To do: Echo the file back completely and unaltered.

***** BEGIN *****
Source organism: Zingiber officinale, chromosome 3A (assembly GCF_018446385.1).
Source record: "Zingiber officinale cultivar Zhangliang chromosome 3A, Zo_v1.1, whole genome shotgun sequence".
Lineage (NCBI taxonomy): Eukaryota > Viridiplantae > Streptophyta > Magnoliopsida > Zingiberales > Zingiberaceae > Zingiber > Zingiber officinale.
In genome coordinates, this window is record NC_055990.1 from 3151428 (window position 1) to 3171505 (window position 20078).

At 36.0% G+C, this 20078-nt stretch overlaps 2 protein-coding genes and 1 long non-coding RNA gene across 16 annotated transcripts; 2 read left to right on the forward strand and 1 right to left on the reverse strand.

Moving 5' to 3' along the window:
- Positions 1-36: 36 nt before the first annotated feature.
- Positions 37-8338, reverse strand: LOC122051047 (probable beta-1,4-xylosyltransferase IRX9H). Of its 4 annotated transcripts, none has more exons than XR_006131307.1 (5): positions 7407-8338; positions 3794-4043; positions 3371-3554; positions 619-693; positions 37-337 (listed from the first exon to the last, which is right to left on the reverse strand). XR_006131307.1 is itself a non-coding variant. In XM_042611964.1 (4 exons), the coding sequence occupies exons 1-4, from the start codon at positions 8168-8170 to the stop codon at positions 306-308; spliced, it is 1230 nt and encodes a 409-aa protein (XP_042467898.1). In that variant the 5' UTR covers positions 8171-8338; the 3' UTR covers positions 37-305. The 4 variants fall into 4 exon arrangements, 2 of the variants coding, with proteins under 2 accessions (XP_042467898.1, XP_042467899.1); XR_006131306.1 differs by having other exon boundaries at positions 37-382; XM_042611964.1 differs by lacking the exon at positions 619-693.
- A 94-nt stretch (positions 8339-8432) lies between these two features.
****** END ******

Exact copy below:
Source organism: Zingiber officinale, chromosome 3A (assembly GCF_018446385.1).
Source record: "Zingiber officinale cultivar Zhangliang chromosome 3A, Zo_v1.1, whole genome shotgun sequence".
Lineage (NCBI taxonomy): Eukaryota > Viridiplantae > Streptophyta > Magnoliopsida > Zingiberales > Zingiberaceae > Zingiber > Zingiber officinale.
In genome coordinates, this window is record NC_055990.1 from 3151428 (window position 1) to 3171505 (window position 20078).

At 36.0% G+C, this 20078-nt stretch overlaps 2 protein-coding genes and 1 long non-coding RNA gene across 16 annotated transcripts; 2 read left to right on the forward strand and 1 right to left on the reverse strand.

Moving 5' to 3' along the window:
- Positions 1-36: 36 nt before the first annotated feature.
- Positions 37-8338, reverse strand: LOC122051047 (probable beta-1,4-xylosyltransferase IRX9H). Of its 4 annotated transcripts, none has more exons than XR_006131307.1 (5): positions 7407-8338; positions 3794-4043; positions 3371-3554; positions 619-693; positions 37-337 (listed from the first exon to the last, which is right to left on the reverse strand). XR_006131307.1 is itself a non-coding variant. In XM_042611964.1 (4 exons), the coding sequence occupies exons 1-4, from the start codon at positions 8168-8170 to the stop codon at positions 306-308; spliced, it is 1230 nt and encodes a 409-aa protein (XP_042467898.1). In that variant the 5' UTR covers positions 8171-8338; the 3' UTR covers positions 37-305. The 4 variants fall into 4 exon arrangements, 2 of the variants coding, with proteins under 2 accessions (XP_042467898.1, XP_042467899.1); XR_006131306.1 differs by having other exon boundaries at positions 37-382; XM_042611964.1 differs by lacking the exon at positions 619-693.
- A 94-nt stretch (positions 8339-8432) lies between these two features.